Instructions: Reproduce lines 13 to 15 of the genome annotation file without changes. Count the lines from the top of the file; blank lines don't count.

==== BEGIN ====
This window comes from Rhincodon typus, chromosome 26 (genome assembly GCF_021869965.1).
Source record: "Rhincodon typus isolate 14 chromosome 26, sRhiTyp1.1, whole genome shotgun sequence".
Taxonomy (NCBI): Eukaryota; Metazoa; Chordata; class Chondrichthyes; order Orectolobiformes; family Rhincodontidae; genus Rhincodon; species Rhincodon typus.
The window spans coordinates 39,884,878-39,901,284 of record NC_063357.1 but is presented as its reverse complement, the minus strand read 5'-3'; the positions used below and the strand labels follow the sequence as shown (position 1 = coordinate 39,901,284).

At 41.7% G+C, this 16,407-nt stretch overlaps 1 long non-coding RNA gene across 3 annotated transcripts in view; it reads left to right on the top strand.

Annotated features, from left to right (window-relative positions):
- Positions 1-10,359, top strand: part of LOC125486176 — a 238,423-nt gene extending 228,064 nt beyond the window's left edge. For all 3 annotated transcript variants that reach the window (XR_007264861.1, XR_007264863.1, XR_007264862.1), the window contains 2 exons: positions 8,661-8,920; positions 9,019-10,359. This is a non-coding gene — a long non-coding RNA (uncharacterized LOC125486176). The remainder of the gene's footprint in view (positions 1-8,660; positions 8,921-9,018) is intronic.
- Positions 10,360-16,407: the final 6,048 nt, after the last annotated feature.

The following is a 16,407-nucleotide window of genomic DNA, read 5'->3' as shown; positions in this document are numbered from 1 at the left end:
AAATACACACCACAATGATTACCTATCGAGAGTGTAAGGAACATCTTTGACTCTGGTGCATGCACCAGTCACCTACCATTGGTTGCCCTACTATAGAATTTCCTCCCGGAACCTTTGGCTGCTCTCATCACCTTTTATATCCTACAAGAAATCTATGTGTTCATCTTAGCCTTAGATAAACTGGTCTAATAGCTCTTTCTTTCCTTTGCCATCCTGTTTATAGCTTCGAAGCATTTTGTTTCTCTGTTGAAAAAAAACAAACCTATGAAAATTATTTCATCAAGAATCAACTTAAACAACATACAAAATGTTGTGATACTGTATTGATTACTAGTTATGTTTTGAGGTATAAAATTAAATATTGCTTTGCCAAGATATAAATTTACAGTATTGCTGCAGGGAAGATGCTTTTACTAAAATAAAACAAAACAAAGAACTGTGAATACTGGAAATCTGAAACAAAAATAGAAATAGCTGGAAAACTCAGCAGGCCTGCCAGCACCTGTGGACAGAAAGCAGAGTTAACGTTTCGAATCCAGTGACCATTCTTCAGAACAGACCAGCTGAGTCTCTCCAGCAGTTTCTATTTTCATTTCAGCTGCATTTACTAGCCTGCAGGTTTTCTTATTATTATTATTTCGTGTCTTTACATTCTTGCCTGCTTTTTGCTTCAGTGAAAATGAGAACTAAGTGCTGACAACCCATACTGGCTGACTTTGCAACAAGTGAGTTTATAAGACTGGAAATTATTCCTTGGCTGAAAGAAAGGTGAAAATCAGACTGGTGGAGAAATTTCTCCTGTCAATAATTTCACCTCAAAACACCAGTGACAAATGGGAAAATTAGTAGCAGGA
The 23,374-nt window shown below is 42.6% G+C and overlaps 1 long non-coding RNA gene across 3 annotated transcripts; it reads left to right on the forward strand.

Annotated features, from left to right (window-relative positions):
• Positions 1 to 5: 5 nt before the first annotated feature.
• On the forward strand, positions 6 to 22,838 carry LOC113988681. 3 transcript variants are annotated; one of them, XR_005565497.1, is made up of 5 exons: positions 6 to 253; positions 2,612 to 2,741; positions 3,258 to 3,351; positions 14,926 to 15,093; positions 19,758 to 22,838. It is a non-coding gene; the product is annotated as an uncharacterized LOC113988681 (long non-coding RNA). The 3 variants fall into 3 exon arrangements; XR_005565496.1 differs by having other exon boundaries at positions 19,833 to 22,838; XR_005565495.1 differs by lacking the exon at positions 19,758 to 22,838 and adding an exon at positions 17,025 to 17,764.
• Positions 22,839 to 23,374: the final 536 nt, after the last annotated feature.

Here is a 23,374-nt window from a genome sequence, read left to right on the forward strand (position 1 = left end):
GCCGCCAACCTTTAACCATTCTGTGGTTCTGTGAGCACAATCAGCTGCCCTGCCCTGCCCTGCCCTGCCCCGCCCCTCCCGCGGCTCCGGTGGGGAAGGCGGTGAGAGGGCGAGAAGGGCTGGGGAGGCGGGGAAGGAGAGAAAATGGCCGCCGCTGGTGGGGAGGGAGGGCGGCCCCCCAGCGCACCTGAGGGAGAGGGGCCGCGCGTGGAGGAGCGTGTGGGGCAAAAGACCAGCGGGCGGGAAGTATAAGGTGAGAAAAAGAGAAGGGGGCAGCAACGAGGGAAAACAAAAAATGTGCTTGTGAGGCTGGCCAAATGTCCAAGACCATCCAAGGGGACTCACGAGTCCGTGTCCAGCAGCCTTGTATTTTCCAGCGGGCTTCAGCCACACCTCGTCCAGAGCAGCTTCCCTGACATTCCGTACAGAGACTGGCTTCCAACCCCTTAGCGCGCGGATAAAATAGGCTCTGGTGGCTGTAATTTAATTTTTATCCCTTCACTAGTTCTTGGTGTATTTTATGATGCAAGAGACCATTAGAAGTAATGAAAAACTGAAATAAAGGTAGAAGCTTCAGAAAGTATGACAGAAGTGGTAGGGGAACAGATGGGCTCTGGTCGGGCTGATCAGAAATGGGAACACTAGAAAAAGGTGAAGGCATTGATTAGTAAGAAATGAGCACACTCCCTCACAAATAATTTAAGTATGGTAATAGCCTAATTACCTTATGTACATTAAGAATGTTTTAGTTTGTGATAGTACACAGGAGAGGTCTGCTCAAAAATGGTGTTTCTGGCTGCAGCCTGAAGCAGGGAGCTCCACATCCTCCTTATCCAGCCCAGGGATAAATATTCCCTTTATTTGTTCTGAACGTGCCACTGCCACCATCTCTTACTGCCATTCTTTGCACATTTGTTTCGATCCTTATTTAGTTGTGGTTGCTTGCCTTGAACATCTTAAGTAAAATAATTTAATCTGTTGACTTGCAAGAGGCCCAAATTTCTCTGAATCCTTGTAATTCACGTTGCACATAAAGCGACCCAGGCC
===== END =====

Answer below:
• Positions 1 to 5: 5 nt before the first annotated feature.
• On the forward strand, positions 6 to 22,838 carry LOC113988681. 3 transcript variants are annotated; one of them, XR_005565497.1, is made up of 5 exons: positions 6 to 253; positions 2,612 to 2,741; positions 3,258 to 3,351; positions 14,926 to 15,093; positions 19,758 to 22,838. It is a non-coding gene; the product is annotated as an uncharacterized LOC113988681 (long non-coding RNA). The 3 variants fall into 3 exon arrangements; XR_005565496.1 differs by having other exon boundaries at positions 19,833 to 22,838; XR_005565495.1 differs by lacking the exon at positions 19,758 to 22,838 and adding an exon at positions 17,025 to 17,764.
• Positions 22,839 to 23,374: the final 536 nt, after the last annotated feature.